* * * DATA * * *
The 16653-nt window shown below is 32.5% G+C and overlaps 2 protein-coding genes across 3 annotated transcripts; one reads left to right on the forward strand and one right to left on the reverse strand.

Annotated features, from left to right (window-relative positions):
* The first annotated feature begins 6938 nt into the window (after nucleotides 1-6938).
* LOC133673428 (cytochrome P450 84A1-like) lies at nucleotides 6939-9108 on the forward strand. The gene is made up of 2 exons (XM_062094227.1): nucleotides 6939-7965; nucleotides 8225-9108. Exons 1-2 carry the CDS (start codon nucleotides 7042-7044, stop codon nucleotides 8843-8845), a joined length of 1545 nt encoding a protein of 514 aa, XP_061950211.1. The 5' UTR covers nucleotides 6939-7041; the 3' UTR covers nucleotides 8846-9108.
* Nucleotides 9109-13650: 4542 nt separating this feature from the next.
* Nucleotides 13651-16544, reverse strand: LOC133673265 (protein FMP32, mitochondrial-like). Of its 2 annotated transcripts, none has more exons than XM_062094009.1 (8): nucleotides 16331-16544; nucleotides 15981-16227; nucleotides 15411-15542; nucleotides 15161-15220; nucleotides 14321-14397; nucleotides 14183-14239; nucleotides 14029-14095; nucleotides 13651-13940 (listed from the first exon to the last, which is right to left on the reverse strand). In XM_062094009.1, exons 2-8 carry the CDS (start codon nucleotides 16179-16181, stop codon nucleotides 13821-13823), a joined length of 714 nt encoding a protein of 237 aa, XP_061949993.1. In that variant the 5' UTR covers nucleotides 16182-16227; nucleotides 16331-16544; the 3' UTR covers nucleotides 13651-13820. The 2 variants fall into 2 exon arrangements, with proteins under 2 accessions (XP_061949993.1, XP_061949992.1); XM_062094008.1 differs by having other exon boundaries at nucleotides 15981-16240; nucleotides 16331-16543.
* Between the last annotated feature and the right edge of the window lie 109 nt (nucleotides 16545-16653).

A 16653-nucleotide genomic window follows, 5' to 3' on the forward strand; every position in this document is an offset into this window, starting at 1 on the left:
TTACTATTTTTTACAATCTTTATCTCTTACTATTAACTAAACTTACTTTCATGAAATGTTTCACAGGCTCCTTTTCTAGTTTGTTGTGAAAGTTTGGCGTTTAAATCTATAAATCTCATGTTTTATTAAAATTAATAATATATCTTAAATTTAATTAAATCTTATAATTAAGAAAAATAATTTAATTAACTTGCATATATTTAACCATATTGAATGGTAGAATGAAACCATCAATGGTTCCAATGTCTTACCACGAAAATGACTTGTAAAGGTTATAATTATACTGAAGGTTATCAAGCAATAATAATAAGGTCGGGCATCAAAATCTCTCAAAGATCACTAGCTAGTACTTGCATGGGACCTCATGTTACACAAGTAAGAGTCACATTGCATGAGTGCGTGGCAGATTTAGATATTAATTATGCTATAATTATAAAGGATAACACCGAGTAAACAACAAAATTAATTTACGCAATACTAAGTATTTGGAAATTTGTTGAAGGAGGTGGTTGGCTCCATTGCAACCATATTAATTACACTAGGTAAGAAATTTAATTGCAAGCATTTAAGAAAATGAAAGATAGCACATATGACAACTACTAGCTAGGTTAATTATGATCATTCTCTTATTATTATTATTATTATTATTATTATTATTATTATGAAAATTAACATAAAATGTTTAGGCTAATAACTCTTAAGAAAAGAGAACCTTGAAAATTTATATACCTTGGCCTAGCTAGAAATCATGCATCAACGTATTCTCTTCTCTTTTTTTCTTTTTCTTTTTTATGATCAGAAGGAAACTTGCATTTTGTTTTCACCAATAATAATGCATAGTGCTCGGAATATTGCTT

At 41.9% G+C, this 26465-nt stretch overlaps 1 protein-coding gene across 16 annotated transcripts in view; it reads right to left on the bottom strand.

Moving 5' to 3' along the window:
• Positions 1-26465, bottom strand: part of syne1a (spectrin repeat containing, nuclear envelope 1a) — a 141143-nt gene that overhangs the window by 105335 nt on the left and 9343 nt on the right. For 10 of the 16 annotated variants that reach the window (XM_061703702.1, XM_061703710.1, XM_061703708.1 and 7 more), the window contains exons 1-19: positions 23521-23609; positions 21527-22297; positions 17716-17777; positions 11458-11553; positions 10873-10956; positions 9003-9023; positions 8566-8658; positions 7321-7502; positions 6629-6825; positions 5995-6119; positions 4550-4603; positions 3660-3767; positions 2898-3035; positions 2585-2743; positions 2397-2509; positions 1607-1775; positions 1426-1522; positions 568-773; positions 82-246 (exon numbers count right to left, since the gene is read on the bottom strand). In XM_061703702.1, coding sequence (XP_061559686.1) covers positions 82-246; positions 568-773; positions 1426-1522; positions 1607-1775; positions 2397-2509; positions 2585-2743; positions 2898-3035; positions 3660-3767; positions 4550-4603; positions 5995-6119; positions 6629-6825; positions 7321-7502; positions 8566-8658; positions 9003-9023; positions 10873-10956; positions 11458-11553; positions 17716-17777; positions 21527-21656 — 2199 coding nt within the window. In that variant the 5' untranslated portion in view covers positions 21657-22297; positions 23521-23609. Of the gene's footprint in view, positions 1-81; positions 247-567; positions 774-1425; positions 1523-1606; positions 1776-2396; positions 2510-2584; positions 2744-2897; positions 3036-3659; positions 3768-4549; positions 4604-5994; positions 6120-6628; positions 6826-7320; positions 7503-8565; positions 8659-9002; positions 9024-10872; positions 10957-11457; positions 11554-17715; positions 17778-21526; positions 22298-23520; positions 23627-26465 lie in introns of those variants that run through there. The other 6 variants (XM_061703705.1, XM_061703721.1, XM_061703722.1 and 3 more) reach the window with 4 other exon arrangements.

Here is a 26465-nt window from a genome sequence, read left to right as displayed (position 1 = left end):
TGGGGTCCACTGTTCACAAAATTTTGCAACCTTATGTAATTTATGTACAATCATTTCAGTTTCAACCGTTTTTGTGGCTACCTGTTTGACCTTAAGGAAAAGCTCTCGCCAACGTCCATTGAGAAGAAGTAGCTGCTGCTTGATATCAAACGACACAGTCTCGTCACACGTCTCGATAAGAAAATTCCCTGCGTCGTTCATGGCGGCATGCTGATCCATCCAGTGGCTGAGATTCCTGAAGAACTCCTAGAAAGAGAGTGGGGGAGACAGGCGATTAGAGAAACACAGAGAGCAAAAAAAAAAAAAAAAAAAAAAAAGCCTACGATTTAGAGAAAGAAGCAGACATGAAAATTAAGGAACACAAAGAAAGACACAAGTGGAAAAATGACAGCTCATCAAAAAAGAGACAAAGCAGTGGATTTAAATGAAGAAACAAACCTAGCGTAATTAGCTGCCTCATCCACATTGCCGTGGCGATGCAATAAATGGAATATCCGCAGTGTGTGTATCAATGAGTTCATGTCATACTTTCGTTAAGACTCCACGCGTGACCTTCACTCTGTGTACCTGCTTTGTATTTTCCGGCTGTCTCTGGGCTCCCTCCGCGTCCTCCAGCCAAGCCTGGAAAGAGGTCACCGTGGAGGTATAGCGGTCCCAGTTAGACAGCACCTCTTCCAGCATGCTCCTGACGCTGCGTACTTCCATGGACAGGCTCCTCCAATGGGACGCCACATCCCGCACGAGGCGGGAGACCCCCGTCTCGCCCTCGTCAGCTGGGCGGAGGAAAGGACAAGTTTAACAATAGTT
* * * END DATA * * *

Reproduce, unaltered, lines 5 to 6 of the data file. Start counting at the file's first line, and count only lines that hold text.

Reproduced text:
* Nucleotides 9109-13650: 4542 nt separating this feature from the next.
* Nucleotides 13651-16544, reverse strand: LOC133673265 (protein FMP32, mitochondrial-like). Of its 2 annotated transcripts, none has more exons than XM_062094009.1 (8): nucleotides 16331-16544; nucleotides 15981-16227; nucleotides 15411-15542; nucleotides 15161-15220; nucleotides 14321-14397; nucleotides 14183-14239; nucleotides 14029-14095; nucleotides 13651-13940 (listed from the first exon to the last, which is right to left on the reverse strand). In XM_062094009.1, exons 2-8 carry the CDS (start codon nucleotides 16179-16181, stop codon nucleotides 13821-13823), a joined length of 714 nt encoding a protein of 237 aa, XP_061949993.1. In that variant the 5' UTR covers nucleotides 16182-16227; nucleotides 16331-16544; the 3' UTR covers nucleotides 13651-13820. The 2 variants fall into 2 exon arrangements, with proteins under 2 accessions (XP_061949993.1, XP_061949992.1); XM_062094008.1 differs by having other exon boundaries at nucleotides 15981-16240; nucleotides 16331-16543.